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Managing returns; keeping reverse logistics moving

I read an interesting report* recently that shed some light on what consumers want from returns.

Managing returns; keeping reverse logistics movingIt claimed that 92% say the range of return options is an important consideration in their purchasing decision, with nearly half (49%) admitting it’s very important.

While delivery choices have become many and varied in recent years, from click and collect points to the emergence of drones, the same can’t be said of returns. When asked, almost two thirds of respondents (61%) wanted to be able to return their purchases to the retailer’s store, while 73% still favour the Post Office.

Whichever way you look at it, returns are on the up and if we’re to believe this report’s findings, 40% of shoppers under 35 are claiming to return more items than they did two years ago.

Now this would appear to suggest that it’s all going the way of the consumer, who has seemingly got into a habit of displacing the changing room to their own home and over-ordering items in the expectation they’ll be returning some. Although it seems that one online retailer is fighting back as I read in the Wall Street Journal last month that Amazon is banning shoppers who make too many returns!

Change is happening but at what pace? Zebra recently published a study2 where 87% of its 2700 respondents agreed that accepting and managing returns was a challenge. It claims that 7 out of 10 executives surveyed agreed more retailers would turn their stores into fulfilment centres to accommodate returns. While 60% did not currently offer free shipping, free returns or same-day delivery, they planned to do so. And given the growing trend for returns I wasn’t unduly surprised by Zebra’s findings that 44% expected to outsource the management of returns to a third party.

Whether retailers have a high street presence or purely online, one thing is certain, the returned goods must be back on sale as soon as possible for both profitability and reputation. Extending return window timeframes by a few days could uplift conversion and customer satisfaction.

But it’s all very well offering varied returns methods and longer timeframes but knowing when a product is being returned is half the battle. The sooner a retailer knows, the sooner they can replace or refund. As many as 42%† were not aware of a returned item until it appeared at their warehouse or dedicated returns centre.

The three pillars of returns logistics are reliability, accuracy and speed. For reliability, it’s vital that goods are returned back into the system using scanners, mobile computers and RFID. The Zebra study revealed that although 72% of organisations use barcodes, some 55% are still relying on inefficient, manual pen and paper processes to enable omnichannel logistics. There needs to be accuracy in inventory management. With customers using different channels to return goods, knowing where returned stock is and where it’s needed is vital to improving order fulfilment and minimising unnecessary stock holding.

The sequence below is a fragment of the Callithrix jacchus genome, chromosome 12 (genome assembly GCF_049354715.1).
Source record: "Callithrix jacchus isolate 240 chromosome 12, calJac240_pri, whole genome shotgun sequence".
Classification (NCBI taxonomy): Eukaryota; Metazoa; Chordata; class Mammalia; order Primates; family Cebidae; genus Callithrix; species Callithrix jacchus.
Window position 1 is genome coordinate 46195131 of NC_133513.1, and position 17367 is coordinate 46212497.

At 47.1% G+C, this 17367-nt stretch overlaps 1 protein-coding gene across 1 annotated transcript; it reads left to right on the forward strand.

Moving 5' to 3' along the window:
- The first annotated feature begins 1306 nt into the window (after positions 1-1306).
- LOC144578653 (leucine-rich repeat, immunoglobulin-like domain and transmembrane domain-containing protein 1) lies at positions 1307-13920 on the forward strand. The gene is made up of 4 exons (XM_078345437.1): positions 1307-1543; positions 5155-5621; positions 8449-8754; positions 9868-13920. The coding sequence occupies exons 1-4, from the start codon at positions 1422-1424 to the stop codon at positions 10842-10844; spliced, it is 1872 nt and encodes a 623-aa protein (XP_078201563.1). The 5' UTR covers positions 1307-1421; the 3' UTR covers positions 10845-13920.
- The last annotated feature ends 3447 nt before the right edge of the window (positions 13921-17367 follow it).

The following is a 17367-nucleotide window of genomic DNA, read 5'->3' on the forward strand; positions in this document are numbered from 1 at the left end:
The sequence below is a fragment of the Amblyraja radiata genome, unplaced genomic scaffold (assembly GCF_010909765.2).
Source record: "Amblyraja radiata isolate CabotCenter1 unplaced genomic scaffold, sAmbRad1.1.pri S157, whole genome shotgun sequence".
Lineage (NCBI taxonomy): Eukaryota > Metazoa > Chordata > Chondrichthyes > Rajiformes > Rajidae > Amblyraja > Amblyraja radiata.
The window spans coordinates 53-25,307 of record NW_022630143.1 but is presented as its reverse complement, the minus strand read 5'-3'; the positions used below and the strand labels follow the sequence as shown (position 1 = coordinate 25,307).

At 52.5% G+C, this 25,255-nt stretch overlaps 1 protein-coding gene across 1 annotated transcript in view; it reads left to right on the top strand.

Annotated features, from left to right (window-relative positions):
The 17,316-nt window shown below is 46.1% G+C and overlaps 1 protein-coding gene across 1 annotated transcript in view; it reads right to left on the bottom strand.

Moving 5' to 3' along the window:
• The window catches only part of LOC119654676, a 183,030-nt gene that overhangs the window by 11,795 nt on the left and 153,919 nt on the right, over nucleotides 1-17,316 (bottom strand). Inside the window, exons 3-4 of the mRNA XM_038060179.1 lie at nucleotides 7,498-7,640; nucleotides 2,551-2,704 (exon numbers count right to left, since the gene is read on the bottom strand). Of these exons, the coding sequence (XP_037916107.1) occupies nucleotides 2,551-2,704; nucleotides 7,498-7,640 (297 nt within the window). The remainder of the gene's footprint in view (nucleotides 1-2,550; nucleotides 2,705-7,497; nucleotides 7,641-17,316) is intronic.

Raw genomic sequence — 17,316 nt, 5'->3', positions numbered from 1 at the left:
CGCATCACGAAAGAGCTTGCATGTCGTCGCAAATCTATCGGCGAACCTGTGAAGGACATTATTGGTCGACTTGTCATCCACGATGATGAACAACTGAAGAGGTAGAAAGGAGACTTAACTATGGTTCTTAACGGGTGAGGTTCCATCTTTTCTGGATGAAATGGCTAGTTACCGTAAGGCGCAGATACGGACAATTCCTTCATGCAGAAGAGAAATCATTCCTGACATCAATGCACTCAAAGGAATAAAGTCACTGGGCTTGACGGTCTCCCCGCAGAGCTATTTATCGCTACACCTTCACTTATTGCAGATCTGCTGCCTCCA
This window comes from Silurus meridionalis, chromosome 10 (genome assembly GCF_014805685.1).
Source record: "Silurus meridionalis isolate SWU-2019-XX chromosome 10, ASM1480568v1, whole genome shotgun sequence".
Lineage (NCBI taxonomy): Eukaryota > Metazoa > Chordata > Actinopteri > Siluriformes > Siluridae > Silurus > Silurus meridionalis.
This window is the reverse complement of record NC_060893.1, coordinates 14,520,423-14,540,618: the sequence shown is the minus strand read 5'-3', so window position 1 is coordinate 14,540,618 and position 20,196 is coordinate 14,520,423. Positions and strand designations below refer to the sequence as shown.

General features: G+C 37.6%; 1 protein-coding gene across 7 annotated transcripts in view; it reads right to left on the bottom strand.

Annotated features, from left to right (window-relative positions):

Speed is also critical in enabling returned stock to be put back into circulation as soon as possible. Many returned items go straight back onto shelves. Being able to scan them in-store and re-label them enables stocks to be replenished quickly and efficiently, and gives retailers complete visibility of their inventory management.

Knowing why goods are returned, and from where and how often is also valuable information. Real time analytics of data can give retailers fast and useful intelligence on product demand and enable them to position stock more effectively in stores and distribution centres.

As I’ve said, scanners, mobile computers and RFID devices are critical in returning sellable goods to the shop floor or stock, and actually, I’d add industrial and mobile print devices to that mix. But again, they all need to be reliable and operational, which is where asset visibility services (AVS) like that from Zebra can help. They give companies instant insight into the location and health of all their business-critical devices.

AVS is a cost effective way of ensuring return logistics are as efficient as the delivery experience. Some retail brands are fantastic at managing returns, but others need to work on their returns strategy in tandem with their fulfilment one.

Author:  Richard Gilliard – MD Renovotec Ltd


* ReTHINKING ReTURNS, The Ultimate Guide to Consumer Expectations by ReBOUND
2 Zebra’s Future of Fulfilment Vision Study
† The growing need for smart e-fulfilment, Vanderlande and eDelivery, February 2017

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